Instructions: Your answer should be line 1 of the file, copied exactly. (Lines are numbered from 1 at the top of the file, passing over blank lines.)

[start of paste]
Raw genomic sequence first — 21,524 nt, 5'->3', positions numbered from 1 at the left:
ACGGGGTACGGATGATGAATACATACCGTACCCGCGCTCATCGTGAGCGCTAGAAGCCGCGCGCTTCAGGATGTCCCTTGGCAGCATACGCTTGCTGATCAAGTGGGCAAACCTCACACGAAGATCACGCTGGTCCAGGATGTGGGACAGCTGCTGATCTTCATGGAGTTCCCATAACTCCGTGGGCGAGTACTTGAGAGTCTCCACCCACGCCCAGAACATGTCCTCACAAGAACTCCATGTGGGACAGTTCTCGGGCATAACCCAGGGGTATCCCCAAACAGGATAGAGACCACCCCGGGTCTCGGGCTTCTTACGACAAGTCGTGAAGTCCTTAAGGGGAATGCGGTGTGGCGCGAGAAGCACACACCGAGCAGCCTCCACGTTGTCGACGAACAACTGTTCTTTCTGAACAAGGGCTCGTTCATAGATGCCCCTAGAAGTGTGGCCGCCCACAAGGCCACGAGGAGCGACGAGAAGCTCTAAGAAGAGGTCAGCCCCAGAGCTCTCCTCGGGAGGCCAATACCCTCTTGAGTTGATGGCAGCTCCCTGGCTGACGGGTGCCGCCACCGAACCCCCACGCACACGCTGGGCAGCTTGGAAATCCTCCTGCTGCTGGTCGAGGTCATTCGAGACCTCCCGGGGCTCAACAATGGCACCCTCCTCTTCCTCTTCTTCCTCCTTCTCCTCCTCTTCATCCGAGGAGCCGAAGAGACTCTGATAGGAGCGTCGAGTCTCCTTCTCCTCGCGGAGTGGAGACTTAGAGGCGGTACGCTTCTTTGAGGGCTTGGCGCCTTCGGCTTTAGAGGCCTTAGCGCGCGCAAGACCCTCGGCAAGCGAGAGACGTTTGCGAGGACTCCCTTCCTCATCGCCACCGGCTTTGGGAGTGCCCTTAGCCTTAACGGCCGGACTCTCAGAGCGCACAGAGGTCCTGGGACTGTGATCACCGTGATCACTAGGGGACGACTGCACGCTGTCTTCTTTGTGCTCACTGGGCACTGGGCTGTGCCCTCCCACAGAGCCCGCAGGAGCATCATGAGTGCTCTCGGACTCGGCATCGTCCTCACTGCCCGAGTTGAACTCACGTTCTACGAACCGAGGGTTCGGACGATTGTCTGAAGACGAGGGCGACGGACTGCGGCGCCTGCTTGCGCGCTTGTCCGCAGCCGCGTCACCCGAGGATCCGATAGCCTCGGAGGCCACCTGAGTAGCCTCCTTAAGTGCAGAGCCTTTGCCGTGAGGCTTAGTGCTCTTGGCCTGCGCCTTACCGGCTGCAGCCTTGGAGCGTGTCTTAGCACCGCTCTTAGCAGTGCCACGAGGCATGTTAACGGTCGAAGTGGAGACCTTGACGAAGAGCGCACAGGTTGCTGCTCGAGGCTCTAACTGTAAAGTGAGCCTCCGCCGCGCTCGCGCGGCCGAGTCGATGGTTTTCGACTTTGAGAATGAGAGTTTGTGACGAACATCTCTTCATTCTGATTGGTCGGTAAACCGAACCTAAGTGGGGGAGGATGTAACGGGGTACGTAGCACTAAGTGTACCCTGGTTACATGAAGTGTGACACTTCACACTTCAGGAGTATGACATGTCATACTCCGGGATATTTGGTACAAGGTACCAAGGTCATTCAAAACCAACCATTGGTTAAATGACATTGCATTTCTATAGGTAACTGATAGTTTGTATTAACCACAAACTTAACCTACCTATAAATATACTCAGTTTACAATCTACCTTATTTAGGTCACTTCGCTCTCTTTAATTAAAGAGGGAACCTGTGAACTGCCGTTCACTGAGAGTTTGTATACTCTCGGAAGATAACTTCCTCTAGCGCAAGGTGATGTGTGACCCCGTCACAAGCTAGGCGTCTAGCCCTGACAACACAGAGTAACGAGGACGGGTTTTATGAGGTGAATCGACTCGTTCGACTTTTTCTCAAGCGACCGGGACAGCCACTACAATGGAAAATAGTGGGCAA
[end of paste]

Raw genomic sequence first — 21,524 nt, 5'->3', positions numbered from 1 at the left: